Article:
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Discussion Starter · #1 ·
Hi DIY,

I originally posted about this question in electrician talk and was directed here: US panel equipment in Canada

We hired a local (Ontario) electrician for consultation services and he advised us we could use US electrical equipment (UL-listed, but not CSA) in Canada. I wanted to double-check this online and now it seems from the response in the thread above (before it was closed and moved here) that's not the case. How to know who is right?

Also, does anyone know if it's possible to just use US-sourced arc fault breakers, rather than the whole panel? That is where the cost difference really seems to come into play -- $35 vs. $90 per circuit, which adds up fast across a rewiring project.
 

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Discussion Starter · #4 ·
Thanks @joe-nwt : yes, I've referred to that list before for consumer electronics, and the breakers are indeed both UL listed and CSA approved, which makes those seem like a safe bet. I'm having trouble finding information about the panels, though, so I wondered whether it was "enough" to just be UL listed... e.g., even though UL is an approved standard for Ontario, maybe there are different requirements for Canada..?
 

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Thanks @joe-nwt : yes, I've referred to that list before for consumer electronics, and the breakers are indeed both UL listed and CSA approved, which makes those seem like a safe bet. I'm having trouble finding information about the panels, though, so I wondered whether it was "enough" to just be UL listed... e.g., even though UL is an approved standard for Ontario, maybe there are different requirements for Canada..?
Approval in Canada is the base line, approval in your jurisdiction is the final say.
 

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You can NOT use US panels in Canada.
In Canada the panel has a separate compartment for the main breaker and the branch circuits. Branch circuit cabling can not pass through the main section. There is a divider in the panel and the cover is split so can remove the two sections separately. US panels do not meet this standard.
 

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Discussion Starter · #8 ·
Thanks @joed , that no doubt explains why I can't find CSA approval information for the panels. I guess we are limited to getting just our breakers in the US (same brand, CSA approved).

Still much better availability down there right now, and huge savings - hard to understand why the markets are priced so differently.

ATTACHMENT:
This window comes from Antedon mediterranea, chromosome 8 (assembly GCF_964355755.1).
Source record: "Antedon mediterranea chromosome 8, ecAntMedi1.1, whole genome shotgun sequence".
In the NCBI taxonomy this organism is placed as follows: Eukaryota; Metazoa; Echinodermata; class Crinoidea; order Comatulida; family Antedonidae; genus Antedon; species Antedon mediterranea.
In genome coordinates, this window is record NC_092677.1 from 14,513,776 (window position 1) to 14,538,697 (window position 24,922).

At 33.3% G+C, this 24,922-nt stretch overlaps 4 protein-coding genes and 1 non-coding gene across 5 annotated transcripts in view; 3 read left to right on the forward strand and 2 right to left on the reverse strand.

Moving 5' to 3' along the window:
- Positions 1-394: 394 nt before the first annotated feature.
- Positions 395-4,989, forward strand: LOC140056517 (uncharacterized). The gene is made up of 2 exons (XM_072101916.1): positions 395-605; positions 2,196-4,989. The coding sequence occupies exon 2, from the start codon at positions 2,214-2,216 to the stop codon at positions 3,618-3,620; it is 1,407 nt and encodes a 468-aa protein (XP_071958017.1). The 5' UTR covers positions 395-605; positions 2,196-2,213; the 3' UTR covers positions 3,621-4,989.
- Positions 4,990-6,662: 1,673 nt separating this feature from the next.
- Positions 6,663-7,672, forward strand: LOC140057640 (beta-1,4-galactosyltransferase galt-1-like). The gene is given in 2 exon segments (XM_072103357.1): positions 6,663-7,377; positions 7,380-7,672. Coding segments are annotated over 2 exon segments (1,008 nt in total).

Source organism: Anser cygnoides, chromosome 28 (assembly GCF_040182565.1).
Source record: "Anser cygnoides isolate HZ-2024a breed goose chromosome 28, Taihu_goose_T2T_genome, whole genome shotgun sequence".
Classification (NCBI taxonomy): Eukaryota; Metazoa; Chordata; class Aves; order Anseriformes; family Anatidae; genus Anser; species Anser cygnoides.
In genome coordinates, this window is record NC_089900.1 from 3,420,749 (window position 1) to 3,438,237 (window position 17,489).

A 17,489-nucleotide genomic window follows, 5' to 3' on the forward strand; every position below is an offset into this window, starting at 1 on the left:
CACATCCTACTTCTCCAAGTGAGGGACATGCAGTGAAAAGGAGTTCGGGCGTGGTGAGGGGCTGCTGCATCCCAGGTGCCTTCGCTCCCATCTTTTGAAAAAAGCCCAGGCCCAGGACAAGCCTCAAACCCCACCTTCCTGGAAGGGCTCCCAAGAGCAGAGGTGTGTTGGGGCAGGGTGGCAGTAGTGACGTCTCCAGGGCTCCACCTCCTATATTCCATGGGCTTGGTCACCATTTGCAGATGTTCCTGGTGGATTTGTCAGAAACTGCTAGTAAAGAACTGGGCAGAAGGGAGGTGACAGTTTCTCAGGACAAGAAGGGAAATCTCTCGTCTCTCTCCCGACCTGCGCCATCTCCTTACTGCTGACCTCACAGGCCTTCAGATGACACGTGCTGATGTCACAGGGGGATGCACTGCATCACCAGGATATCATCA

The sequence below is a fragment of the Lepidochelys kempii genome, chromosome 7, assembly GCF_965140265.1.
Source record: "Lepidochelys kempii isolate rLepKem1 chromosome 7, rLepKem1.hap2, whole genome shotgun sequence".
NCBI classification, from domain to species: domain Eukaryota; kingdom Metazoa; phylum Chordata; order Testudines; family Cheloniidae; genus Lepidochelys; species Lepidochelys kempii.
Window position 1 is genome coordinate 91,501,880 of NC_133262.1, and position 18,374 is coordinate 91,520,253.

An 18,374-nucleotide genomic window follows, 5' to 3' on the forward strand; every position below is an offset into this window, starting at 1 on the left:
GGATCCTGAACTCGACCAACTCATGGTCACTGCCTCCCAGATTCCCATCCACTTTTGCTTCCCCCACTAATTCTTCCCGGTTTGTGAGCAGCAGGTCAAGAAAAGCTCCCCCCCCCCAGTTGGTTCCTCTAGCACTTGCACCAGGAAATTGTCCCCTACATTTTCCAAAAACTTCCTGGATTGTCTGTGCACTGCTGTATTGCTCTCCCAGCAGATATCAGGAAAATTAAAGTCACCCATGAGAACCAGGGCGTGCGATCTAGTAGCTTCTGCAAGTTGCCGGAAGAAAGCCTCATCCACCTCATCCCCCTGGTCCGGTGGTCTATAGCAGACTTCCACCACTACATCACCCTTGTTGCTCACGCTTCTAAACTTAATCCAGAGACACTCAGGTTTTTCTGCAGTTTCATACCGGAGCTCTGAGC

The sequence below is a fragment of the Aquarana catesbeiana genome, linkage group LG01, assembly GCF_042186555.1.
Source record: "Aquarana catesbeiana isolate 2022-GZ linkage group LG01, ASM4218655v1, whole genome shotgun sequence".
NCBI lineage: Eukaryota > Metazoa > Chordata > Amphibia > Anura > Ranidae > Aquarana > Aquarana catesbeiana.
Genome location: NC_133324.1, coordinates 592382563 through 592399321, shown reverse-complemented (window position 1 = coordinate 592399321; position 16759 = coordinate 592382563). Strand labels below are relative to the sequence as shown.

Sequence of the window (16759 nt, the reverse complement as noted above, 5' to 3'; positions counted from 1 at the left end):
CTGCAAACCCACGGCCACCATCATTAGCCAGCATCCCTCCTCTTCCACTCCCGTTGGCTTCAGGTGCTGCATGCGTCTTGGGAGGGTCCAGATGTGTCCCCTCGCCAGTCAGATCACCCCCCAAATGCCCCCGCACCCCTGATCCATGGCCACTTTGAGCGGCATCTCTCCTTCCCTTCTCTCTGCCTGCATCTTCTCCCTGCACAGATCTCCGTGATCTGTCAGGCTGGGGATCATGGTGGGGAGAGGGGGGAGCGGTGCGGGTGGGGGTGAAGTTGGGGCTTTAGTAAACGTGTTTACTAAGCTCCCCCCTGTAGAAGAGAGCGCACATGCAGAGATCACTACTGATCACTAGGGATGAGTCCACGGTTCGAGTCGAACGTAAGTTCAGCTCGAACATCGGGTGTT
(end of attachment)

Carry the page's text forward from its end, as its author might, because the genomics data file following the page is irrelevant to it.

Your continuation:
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Combination panels being required for service panels is certainly one
difference between US & Canadian panels. Suspect that "bus stab limits"
thing is another difference. Canadian panels, as far as I've seen anyways,
are all the non-ctl type. Non-ctl is preferred.

I'd be reluctant to buy a panel or breaker not marked ULc or CSA.
 

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and he advised us we could use US electrical equipment (UL-listed, but not CSA) in Canada.
He's confused. You're confused. It's confusing. GATT and NAFTA happened.

In Ye Olden Days, each country had its own private certification agency who had a monopoly. USA=UL. Canada=CSA. Britain=BSI. Germany=TUV. Etc. Etc. So it was super simple: a UL stamp meant it was USA G2G, and a CSA stamp = Canada G2G.

But we don't like monopolies, and we DO like free trade.

So they opened up the Listing part of the operation to any provider (any blessed by USA OSHA, that is). CSA can now certify for USA (CSA/US) and UL can certify for Canada (C/UL). And BSI and TUV can certify for either or both. And UL can certify for Germany.

But they are still separate certification standards. Some efforts are made to harmonize, so some things are dual certified, and they have marks to indicate that. Here:
654845
654846


(from their respective websites)

What you need is the "C", or I suppose if CSA has no marks at all, that means Canada. Hey, this is even a thing.

654847


...that's not "États-Unis" either folks, that's European Union. Suck it CE!






You can NOT use US panels in Canada.
Nor vice versa, sadly. You guys have some very nice generator-interlock panels that have a 3rd "special" bus stab to switch neutrals. Those would solve so many problems over in the States, and they're dirt cheap. (after you figure for VAT and exchange rate).
 

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You can NOT use US panels in Canada.
In Canada the panel has a separate compartment for the main breaker and the branch circuits. Branch circuit cabling can not pass through the main section. There is a divider in the panel and the cover is split so can remove the two sections separately. US panels do not meet this standard.
I had no idea the US panels were different thank you
 
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